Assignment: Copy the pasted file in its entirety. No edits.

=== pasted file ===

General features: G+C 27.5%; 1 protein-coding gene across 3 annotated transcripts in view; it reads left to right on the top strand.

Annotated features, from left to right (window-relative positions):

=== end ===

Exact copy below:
General features: G+C 27.5%; 1 protein-coding gene across 3 annotated transcripts in view; it reads left to right on the top strand.

Annotated features, from left to right (window-relative positions):